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Casino Poker Games Becoming a Reality in Pennsylvania (Latest News About Casino, Poker, Baccarat in Philippines)

Casino Poker Games Becoming a Reality in Pennsylvania
Article ID 00042924
Author Stephen A. Murphy
Date JULY 27 2022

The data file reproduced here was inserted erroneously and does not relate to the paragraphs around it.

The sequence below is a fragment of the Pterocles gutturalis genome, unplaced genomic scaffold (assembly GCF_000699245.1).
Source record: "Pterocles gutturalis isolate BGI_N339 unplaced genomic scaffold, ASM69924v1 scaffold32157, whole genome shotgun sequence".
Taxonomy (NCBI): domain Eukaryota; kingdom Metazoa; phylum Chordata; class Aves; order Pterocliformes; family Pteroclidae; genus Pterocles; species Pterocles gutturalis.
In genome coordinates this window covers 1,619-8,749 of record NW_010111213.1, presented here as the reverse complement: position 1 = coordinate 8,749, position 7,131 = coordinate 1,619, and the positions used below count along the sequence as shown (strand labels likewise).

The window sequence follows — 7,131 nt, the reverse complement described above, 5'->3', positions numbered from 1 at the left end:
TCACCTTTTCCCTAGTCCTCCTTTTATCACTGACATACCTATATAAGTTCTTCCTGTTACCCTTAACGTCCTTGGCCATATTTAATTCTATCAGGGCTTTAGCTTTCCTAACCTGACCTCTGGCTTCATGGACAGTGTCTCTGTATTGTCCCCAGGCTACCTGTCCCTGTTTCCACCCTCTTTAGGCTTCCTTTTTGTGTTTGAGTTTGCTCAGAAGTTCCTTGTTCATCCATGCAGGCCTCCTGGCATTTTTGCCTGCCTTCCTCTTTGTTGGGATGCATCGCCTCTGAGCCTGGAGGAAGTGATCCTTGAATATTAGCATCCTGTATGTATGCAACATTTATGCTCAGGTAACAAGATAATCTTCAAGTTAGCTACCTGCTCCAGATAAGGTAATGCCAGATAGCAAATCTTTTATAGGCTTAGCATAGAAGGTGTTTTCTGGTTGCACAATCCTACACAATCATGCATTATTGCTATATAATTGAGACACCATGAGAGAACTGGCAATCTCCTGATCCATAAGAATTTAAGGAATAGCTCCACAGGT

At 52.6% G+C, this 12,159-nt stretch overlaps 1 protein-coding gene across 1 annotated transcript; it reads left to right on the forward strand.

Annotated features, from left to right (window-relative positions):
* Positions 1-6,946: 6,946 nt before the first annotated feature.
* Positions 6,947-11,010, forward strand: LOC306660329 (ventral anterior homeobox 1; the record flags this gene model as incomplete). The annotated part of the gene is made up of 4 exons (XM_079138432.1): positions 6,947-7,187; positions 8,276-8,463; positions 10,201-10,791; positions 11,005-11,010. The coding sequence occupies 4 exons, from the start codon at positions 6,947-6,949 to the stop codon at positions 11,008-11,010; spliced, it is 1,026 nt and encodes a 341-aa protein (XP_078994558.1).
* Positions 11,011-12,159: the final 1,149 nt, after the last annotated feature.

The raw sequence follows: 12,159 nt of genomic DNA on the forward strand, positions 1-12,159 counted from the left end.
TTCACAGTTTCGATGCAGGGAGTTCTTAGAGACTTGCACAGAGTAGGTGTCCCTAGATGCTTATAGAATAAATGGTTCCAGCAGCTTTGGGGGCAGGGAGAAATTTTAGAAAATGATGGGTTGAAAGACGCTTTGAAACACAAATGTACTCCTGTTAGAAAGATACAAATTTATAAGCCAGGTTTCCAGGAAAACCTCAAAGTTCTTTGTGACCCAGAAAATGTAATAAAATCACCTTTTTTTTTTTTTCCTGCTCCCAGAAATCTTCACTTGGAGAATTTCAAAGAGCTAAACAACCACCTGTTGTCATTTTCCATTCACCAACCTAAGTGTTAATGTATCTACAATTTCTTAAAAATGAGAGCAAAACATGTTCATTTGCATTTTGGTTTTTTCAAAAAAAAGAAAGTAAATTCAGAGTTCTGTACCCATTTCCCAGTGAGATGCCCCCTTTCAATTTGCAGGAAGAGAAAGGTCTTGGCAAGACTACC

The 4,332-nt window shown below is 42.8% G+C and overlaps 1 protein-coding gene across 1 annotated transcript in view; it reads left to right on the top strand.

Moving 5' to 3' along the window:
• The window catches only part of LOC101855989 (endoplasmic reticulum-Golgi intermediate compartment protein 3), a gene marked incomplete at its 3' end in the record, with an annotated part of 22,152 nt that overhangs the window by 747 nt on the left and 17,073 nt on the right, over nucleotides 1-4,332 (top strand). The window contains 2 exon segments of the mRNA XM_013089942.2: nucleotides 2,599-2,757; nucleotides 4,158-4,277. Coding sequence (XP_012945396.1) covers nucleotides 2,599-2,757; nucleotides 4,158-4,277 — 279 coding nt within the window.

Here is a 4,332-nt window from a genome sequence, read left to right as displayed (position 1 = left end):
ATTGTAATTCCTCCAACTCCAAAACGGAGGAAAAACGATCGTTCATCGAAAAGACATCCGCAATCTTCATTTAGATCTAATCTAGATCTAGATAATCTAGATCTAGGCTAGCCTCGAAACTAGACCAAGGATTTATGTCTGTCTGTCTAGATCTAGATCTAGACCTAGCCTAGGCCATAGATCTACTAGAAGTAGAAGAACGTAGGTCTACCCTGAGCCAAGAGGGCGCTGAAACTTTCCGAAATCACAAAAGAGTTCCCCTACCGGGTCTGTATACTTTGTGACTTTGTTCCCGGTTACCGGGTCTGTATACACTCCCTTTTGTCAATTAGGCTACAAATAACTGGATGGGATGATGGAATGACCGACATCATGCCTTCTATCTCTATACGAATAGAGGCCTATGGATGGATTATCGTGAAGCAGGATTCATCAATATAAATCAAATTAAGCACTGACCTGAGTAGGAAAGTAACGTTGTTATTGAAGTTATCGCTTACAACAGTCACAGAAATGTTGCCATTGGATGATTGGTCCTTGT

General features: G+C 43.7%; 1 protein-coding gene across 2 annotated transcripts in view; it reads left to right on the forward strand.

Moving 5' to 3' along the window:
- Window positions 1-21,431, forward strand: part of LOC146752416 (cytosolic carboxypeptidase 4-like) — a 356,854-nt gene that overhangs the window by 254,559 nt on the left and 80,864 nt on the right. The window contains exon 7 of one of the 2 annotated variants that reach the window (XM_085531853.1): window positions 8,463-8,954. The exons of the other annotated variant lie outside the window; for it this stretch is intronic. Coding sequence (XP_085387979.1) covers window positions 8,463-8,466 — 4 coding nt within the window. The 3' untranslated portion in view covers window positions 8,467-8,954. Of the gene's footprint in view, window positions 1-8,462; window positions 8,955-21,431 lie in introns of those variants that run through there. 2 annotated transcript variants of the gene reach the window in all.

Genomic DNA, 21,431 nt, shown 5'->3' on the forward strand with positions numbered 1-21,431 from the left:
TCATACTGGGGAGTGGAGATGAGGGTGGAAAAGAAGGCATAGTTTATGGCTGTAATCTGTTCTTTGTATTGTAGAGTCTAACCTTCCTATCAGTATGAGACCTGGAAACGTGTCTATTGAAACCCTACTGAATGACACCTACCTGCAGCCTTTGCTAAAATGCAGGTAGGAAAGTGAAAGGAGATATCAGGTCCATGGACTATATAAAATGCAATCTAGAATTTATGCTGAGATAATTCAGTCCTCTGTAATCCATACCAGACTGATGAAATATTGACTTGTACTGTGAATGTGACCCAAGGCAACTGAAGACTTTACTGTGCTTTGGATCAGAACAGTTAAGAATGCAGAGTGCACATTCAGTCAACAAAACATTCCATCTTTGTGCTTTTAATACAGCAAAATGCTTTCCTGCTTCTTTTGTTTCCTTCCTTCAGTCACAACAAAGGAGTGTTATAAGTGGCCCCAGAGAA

It’s been said so many times before — the tough economic times will almost surely force states into at least considering whether or not to expand their gaming options for much-needed revenue, and that expansion could bring poker into new areas of the country. Well, it appears that Pennsylvania is one of those areas. After a 101-day standoff, Gov. Ed Rendell finally signed the Pennsylvania state budget late last week. A critical part of that budget sets aside $200 million in projected revenue that the state expects to make when it allows the addition of table games such as poker, blackjack, and craps to its slot parlors and racetracks. While the bill that actually authorizes the institution of table games has not yet arrived at Gov. Rendell’s desk, the fact that the recently passed state budget is allotting funds from said table games indicates that it’s only a matter of time before live poker games arrive to the Keystone State. Last week, the Republican-led state senate passed a tables game bill 29-20. If the House makes any changes to the bill, the Senate will have to vote again on the new bill. Legislators have said that they hope to get this bill complete within the next couple weeks. “It’s not a matter of ‘if,’” a spokesman for Pennsylvania’s House Majority Leader Todd Eachus, a Democrat, said last week when discussing table games in the state. “It’s a matter of ‘how.’” The details are still very much up for grabs. Proposals for the new table games have tax rates that the casinos would have to pay ranging from 12-37 percent, and casino licenses for the table games ranging from $10-$20 million. The bill that passed in the Senate set the tax rate at 12 percent for the state (plus an additional 2 percent for the municipality), and an initial $15 million license fee for large resort casinos (while smaller resort casinos would only have to pay $7.5 million). Legislators in the House have called for a 34 percent tax in the past, but have said as recently as last week that they would be willing to compromise to a tax rate “in the high teens.” There is no indication that the proposed poker games would have any kind of a cap or limit on them, like states such as Florida have instituted. The casino operators are hopeful that the games can replicate the ones in Las Vegas and Atlantic City. The state’s gaming control board has asked for six to nine months to regulate the new games once the governor signs the bill, so it appears very possible that poker games could be running in Pennsylvania within a year. Several casinos have already begun preparing for the legislation’s passage by removing slot machines and making space for the new tables. The progression toward table games in the state was surprising to a lot of people, especially considering state representatives’ recent objections to the idea. Many state legislators and even the governor spoke out against adding table games in the past year, but the more they looked at the numbers in the state budget, the more ground they wound up giving. Even after signing the state budget, Gov. Rendell acknowledged that he was conflicted about the gaming issue. “I think that table games [are] slightly premature for Pennsylvania,” the governor said. “But given the financial exigencies, and given the reluctance of the legislature to do any broad-base tax, table games were almost a necessity here.”

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